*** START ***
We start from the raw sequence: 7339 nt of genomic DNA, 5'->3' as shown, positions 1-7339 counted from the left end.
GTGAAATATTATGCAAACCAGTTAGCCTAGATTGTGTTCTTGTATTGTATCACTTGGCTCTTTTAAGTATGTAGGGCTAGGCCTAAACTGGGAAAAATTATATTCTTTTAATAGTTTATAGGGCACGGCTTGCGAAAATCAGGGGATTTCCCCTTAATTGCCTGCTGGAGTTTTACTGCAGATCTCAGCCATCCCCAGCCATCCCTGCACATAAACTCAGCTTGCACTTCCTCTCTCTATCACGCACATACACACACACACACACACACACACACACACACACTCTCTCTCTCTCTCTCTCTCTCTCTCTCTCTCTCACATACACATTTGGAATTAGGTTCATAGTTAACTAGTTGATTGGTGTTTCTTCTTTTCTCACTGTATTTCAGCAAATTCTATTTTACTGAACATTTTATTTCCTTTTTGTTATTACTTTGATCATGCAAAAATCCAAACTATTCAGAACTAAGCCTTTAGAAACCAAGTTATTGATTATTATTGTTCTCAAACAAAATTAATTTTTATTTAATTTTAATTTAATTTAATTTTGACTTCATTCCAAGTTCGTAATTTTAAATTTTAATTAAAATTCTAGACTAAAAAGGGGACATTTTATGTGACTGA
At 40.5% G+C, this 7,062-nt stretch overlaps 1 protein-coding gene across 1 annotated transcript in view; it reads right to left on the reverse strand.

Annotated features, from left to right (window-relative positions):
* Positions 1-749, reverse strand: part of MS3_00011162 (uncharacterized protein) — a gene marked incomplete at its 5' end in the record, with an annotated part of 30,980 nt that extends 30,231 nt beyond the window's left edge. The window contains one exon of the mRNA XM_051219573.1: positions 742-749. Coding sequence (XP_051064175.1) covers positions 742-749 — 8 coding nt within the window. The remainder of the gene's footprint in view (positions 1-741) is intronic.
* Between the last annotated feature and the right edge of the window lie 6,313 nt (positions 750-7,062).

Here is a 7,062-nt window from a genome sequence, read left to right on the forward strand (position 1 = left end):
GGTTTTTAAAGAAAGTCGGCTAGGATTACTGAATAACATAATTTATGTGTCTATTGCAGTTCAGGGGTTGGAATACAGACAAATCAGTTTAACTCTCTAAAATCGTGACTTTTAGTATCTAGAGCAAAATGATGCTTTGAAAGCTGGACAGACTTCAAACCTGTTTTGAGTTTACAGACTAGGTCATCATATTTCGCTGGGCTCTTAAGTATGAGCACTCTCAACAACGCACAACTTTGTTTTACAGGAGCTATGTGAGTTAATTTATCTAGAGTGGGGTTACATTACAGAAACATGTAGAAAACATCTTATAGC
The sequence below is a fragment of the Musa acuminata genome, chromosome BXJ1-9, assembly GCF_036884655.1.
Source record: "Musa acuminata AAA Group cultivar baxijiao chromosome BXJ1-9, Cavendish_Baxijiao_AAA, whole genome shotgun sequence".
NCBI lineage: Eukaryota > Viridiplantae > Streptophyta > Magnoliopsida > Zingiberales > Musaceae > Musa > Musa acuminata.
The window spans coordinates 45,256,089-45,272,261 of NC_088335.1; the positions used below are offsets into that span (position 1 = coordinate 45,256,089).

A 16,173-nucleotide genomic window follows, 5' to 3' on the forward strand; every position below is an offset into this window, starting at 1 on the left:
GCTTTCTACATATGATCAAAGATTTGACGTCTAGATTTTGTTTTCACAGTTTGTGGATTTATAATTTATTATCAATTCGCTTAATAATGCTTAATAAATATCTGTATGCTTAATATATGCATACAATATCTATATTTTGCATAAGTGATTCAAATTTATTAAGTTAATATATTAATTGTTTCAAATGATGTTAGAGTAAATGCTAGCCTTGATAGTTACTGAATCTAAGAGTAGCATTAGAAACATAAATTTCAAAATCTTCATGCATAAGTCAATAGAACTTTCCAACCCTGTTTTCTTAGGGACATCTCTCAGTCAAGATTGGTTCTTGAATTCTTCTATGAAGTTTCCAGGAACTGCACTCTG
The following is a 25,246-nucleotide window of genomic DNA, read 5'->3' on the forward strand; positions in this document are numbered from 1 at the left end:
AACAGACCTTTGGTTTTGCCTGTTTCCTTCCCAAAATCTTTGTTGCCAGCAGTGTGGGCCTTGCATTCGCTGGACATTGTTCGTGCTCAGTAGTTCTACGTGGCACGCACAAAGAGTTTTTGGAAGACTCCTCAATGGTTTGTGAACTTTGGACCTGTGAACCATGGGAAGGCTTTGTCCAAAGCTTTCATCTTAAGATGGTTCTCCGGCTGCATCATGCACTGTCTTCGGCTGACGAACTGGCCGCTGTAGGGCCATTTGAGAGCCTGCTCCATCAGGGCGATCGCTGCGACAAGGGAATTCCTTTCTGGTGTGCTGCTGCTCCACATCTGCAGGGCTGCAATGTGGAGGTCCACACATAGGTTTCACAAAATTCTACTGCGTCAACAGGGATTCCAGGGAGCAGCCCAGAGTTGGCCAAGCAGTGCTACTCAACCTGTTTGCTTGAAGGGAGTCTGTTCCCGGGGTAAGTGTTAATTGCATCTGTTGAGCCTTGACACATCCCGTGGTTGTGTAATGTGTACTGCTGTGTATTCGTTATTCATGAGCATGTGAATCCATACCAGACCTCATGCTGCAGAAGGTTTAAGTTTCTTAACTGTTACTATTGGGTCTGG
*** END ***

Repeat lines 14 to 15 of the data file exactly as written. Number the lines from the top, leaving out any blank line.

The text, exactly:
GCTTTCTACATATGATCAAAGATTTGACGTCTAGATTTTGTTTTCACAGTTTGTGGATTTATAATTTATTATCAATTCGCTTAATAATGCTTAATAAATATCTGTATGCTTAATATATGCATACAATATCTATATTTTGCATAAGTGATTCAAATTTATTAAGTTAATATATTAATTGTTTCAAATGATGTTAGAGTAAATGCTAGCCTTGATAGTTACTGAATCTAAGAGTAGCATTAGAAACATAAATTTCAAAATCTTCATGCATAAGTCAATAGAACTTTCCAACCCTGTTTTCTTAGGGACATCTCTCAGTCAAGATTGGTTCTTGAATTCTTCTATGAAGTTTCCAGGAACTGCACTCTG
The following is a 25,246-nucleotide window of genomic DNA, read 5'->3' on the forward strand; positions in this document are numbered from 1 at the left end: